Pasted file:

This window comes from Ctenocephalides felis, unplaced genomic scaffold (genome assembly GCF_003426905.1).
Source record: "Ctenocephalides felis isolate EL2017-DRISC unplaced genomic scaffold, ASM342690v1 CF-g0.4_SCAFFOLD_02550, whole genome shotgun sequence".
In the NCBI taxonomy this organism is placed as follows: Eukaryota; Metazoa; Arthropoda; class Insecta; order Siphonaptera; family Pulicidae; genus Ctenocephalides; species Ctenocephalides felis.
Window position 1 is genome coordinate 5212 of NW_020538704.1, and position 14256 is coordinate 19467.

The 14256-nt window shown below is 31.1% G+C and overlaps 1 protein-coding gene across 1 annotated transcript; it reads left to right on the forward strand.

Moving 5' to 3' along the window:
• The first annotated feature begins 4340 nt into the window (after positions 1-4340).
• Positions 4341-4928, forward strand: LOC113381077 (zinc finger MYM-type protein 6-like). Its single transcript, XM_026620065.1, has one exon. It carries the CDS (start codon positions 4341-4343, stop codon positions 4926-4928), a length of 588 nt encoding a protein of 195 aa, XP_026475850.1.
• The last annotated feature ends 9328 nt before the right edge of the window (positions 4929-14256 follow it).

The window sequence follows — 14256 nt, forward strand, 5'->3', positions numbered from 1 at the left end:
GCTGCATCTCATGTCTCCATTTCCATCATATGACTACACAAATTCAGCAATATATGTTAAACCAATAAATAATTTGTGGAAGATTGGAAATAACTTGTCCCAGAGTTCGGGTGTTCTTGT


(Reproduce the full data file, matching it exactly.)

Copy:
This window comes from Ctenocephalides felis, unplaced genomic scaffold (genome assembly GCF_003426905.1).
Source record: "Ctenocephalides felis isolate EL2017-DRISC unplaced genomic scaffold, ASM342690v1 CF-g0.4_SCAFFOLD_02550, whole genome shotgun sequence".
In the NCBI taxonomy this organism is placed as follows: Eukaryota; Metazoa; Arthropoda; class Insecta; order Siphonaptera; family Pulicidae; genus Ctenocephalides; species Ctenocephalides felis.
Window position 1 is genome coordinate 5212 of NW_020538704.1, and position 14256 is coordinate 19467.

The 14256-nt window shown below is 31.1% G+C and overlaps 1 protein-coding gene across 1 annotated transcript; it reads left to right on the forward strand.

Moving 5' to 3' along the window:
• The first annotated feature begins 4340 nt into the window (after positions 1-4340).
• Positions 4341-4928, forward strand: LOC113381077 (zinc finger MYM-type protein 6-like). Its single transcript, XM_026620065.1, has one exon. It carries the CDS (start codon positions 4341-4343, stop codon positions 4926-4928), a length of 588 nt encoding a protein of 195 aa, XP_026475850.1.
• The last annotated feature ends 9328 nt before the right edge of the window (positions 4929-14256 follow it).

The window sequence follows — 14256 nt, forward strand, 5'->3', positions numbered from 1 at the left end:
GCTGCATCTCATGTCTCCATTTCCATCATATGACTACACAAATTCAGCAATATATGTTAAACCAATAAATAATTTGTGGAAGATTGGAAATAACTTGTCCCAGAGTTCGGGTGTTCTTGT